First they looked at local governments, then at major enterprises … now China’s financial watchdogs are focusing their sights on the debt problem facing the country’s households.
Guo Shuqing, chairman of the China Banking Regulatory Commission, and Pan Gongsheng, a deputy governor of the People’s Bank of China, both raised red flags this week on the sidelines of the annual gathering of the National People’s Congress in Beijing.
Guo said on Friday that curbing leverage levels held the key to tackling financial risk, one of President Xi Jinping’s top three priorities for the next three years.
But the problem was not just at the government or corporate level, he said. The steep rise in household debt was also a major concern that merited attention.
“There has been a rapid growth in household debt, [including] borrowing to fund consumer spending, property purchases and investments,” he said. “That’s very risky.”
China was known for being a nation of savers, and that was a major benefit, Guo said, but he warned that the advantage would be lost if debt outgrew savings.
While he stopped short of recommending any measures to rein in household borrowing, he said the regulator would press on with its plans to curb debt in the corporate sector, including pushing for more restructuring and encouraging debt-for-equity swaps.
Pan said on Friday that the central bank was also paying close attention to household debt, especially with regards to the rapid growth in mortgages, though there was no immediate cause for alarm.
According to official figures, the value of mortgage loans rose 22 per cent last year, much faster than the 12.7 per cent gain recorded for credit as a whole.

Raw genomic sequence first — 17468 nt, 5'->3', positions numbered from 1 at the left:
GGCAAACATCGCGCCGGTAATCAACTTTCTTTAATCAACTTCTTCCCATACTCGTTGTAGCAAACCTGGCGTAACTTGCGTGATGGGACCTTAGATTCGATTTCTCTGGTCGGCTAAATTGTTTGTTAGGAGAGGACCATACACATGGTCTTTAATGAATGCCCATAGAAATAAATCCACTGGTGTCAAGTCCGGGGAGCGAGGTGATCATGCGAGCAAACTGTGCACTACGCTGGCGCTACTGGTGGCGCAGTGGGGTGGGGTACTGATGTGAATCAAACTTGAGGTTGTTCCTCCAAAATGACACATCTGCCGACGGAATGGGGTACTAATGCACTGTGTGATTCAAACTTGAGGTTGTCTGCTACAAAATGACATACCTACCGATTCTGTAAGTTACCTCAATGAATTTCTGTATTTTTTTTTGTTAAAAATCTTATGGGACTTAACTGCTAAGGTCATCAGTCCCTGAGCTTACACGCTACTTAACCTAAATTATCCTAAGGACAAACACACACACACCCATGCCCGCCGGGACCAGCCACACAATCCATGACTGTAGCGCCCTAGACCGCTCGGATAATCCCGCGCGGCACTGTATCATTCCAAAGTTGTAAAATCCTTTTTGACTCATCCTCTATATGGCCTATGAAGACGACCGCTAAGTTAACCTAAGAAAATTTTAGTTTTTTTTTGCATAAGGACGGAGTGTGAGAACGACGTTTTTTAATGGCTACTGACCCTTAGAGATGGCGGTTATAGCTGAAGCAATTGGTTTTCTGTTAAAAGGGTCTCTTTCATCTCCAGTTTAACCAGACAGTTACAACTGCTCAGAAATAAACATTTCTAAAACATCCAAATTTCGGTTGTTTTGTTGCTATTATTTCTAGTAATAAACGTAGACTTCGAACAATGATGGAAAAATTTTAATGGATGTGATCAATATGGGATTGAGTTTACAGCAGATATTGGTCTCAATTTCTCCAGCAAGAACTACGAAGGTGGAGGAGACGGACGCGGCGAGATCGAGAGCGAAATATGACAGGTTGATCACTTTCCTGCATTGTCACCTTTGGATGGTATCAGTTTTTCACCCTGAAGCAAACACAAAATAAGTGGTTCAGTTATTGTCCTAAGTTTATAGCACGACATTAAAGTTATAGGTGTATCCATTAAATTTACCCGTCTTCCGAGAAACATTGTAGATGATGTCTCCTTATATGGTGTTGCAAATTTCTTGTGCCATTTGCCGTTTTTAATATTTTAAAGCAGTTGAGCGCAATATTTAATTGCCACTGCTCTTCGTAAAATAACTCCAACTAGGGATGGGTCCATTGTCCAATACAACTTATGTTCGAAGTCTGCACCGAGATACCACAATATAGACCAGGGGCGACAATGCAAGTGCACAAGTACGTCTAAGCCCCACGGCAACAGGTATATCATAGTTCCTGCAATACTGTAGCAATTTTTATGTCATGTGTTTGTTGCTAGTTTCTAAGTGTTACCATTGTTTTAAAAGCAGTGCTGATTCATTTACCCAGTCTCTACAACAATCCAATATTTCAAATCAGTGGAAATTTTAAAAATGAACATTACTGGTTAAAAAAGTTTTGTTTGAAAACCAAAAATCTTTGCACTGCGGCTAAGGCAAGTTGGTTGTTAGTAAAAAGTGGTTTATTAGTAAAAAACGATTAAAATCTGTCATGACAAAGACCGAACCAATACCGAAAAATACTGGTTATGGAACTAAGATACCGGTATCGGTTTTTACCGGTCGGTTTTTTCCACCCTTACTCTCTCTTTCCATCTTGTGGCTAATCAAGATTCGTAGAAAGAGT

Xu Wenbing, chief banking analyst at China’s Bank of Communications, said the government would keep a tight rein on lending to property speculators.
“Some families have debts that go far beyond their repayment abilities and that poses a risk, especially amid the curbs to slow house price growth,” he said.
Banks would be become increasingly vigilant when scrutinising mortgage applications, he said.
Meanwhile, Guo said that the banking regulator would continue to crack down on malpractice and misfeasance in the sector.
In January alone, it hit banks with fines of 791 million yuan (US$124.9 million), or more than a quarter of the 2.9 billion yuan handed out to 1,877 banking institutions in the whole of last year, and almost three times the 2016 total of 270 million yuan.
The regulator would also continue to tackle risks created in the shadow banking sector – including banks’ wealth management products, interbank activities and off-balance sheet business – and ramp up its scrutiny of trust companies and internet financing, Guo said.